Advancing a Free Society

To Florida and Ohio, by way of Israel

Tuesday, July 3, 2012

To the question: why would Mitt Romney decide to visit Israel, of all places, a nation with zero electoral votes (ok, a few expatriate voters)?

This answer: (a) because he can – and President Obama hasn’t since taking office; (b) it makes for good campaign optics; (c) it makes scads of political sense.

Allow me to explain . . .

1)  Thank you, Al Gore or whoever invented the Internet, for making it possible to find out post-haste that Barack Obama has made 24 presidential trips to 46 countries, none of them to Israel, since becoming America’s 44th President. The commander-in-chief some conservatives mock as “Chosen One” has been in the neighborhood – Egypt, Iraq, Turkey and Saudi Arabia – but he’s yet to spend quality time with the “chosen people.” Watch for Romney, during his pledge to “do the opposite” on Israel, to promise a first-term return to the Promised Land.

2)  Consider the visuals of an Israel mission. Romney’s seen coming off a plane, meeting with the head of a foreign government, talking international security. In a word, it’s presidential. Challengers struggle with this in national elections – the optics of competing with an incumbent president seen deplaning from Air Force One and speaking to large, adoring crowds. It’s one reason why Obama did his swing through Israel and Germany (remember the Berlin speech?) in 2008 – a chance not only to sound like he belonged in the international big league, but to look Kennedyesque, even Reaganesque. The wild card: if Romney decides to take in the London Olympics, where Ann Romney’s horse is competing. Republicans will say why not – he ran the 2000 Winter Games in Utah. Democrats will point to the calendar. But again, it’s what heads of state do.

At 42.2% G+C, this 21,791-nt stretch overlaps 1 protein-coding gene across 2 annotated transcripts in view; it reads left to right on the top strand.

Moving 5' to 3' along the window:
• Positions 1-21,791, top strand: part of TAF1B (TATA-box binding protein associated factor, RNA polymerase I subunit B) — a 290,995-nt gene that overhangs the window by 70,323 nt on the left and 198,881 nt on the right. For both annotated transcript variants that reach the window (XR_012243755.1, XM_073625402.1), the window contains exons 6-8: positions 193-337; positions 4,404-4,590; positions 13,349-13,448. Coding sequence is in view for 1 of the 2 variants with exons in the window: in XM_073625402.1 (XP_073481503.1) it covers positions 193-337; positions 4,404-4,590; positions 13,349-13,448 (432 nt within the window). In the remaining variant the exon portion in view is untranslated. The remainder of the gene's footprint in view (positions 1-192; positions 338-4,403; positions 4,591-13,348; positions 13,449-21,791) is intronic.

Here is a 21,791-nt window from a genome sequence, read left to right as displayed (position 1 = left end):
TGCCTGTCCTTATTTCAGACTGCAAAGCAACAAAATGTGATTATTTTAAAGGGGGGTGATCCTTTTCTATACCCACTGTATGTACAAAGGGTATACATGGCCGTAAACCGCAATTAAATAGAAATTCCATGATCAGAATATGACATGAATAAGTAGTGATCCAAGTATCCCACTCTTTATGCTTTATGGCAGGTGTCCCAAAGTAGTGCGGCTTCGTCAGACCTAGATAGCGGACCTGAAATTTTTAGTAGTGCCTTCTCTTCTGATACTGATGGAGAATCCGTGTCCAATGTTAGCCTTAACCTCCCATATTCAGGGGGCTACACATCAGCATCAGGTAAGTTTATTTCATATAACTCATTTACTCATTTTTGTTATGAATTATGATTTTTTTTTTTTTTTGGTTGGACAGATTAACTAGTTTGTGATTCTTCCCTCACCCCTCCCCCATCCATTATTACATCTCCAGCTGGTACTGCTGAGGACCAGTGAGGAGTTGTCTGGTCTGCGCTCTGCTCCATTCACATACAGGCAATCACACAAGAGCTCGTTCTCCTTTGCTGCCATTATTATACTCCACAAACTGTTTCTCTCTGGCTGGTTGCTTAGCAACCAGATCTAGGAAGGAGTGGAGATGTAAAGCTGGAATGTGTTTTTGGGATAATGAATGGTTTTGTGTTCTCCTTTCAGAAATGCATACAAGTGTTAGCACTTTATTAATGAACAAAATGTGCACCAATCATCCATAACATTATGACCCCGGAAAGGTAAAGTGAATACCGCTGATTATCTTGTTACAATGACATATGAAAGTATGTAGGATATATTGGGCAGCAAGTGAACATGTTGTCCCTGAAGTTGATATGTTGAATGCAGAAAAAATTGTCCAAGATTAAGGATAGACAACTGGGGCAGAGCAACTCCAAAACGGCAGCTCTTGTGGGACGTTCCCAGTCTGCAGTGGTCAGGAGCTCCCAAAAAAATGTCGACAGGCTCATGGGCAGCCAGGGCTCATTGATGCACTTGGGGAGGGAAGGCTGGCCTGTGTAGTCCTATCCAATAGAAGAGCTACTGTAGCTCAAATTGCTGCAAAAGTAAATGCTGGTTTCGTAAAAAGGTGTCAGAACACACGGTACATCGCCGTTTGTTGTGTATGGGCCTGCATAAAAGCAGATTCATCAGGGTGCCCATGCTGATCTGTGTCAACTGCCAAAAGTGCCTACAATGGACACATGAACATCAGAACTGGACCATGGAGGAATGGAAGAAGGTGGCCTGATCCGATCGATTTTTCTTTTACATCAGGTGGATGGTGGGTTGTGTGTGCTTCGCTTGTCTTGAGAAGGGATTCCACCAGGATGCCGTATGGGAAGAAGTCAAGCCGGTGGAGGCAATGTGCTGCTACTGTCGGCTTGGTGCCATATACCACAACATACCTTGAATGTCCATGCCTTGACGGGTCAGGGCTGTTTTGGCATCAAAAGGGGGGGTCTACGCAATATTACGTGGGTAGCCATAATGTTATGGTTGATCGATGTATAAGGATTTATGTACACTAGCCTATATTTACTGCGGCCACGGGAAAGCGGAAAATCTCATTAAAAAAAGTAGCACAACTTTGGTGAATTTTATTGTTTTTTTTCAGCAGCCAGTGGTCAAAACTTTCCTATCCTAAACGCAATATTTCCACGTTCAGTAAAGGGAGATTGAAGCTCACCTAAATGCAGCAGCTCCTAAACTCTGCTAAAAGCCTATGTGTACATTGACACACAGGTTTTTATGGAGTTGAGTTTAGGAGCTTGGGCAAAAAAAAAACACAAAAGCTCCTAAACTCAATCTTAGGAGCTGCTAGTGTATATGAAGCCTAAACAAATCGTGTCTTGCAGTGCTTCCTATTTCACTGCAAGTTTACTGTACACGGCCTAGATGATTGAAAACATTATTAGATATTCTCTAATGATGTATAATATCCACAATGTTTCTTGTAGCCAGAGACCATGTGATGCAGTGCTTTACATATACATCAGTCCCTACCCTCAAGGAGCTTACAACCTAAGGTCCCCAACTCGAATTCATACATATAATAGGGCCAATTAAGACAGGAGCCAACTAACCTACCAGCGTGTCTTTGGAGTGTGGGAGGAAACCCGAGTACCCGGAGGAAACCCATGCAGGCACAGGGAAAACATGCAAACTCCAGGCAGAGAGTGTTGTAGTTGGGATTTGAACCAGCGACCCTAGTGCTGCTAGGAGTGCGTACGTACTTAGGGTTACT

3)  Finally, the payoff back home. Two stories that won’t go away this fall: Obama’s struggle with the Jewish vote (at present, not what it was in 2008); Romney’s struggle with the evangelical vote (still a work in progress). What those two blocs have in common: passionate support for Israel. And it ties into an interesting theory: whereas Romney can make inroads with Obama-loathing evangelicals despite his faith, Jewish voters might turn out to be unusually sympathetic toward a Mormon candidate.

When trying to make sense of the 2012 election, it helps to look at the numbers. And the numbers on display in Ohio and Florida offer yet another clue as to why Romney’s making the journey overseas.

Let’s start with Ohio.

In 2008, John McCain lost the Buckeye State by 200,000 votes. The story here: Republican underperformance. Barack Obama received 2.708 million votes, which turned out to be about 32,500 fewer votes than Democrat John Kerry’s take in 2004. The problem for Republicans: McCain’s 2.501 million Ohio votes were roughly 358,000 less than what George W. Bush earned four years earlier. In order for Romney to turn Ohio from blue to red, he has to reassemble the Bush coalition. And that means turning out evangelicals in larger numbers than McCain failed to do in 2008.

As for Florida, Republican turnout wasn’t the story in 2008. McCain’s 3.939 million votes in the Sunshine State were only 25,000 fewer than Bush’s 2004 haul. Small potatoes. The problem for Republicans: the Obama surge (the same bow-wave that put the Democrats over the top in North Carolina, Virginia and Indiana). Obama’s 4.143 million votes in Florida bettered Kerry by 640,000. So Romney returning to a Bush-level performance isn’t enough; he has to chip away at Obama’s numbers. Skeptical independents will help, as will mobilizing evangelicals. But Romney has to chip into Obama’s 2008 base, which is where the state’s Jewish vote comes into play (Florida Jewish-Americans accounting for only 3% of the state’s population, but a higher portion of the November vote thanks to a 95% turnout rate).

As with the Hispanic vote, the goal isn’t to carry the bloc (William Howard Taft being the last Republican to carry the Jewish vote, 104 years ago; and Democrats getting at least 70% of the Jewish vote in 15 of the last 21 national elections).

Instead, the aim would be to play to a “draw” – more accurately, an acceptable minority. For argument’s sake, let’s say the same 35% that the Romney camp would take from Hispanic voters in a heartbeat.

Such a shift, in and of itself, isn’t enough to deliver Florida to Romney.

Then again, have we forgotten what happened there in 2000?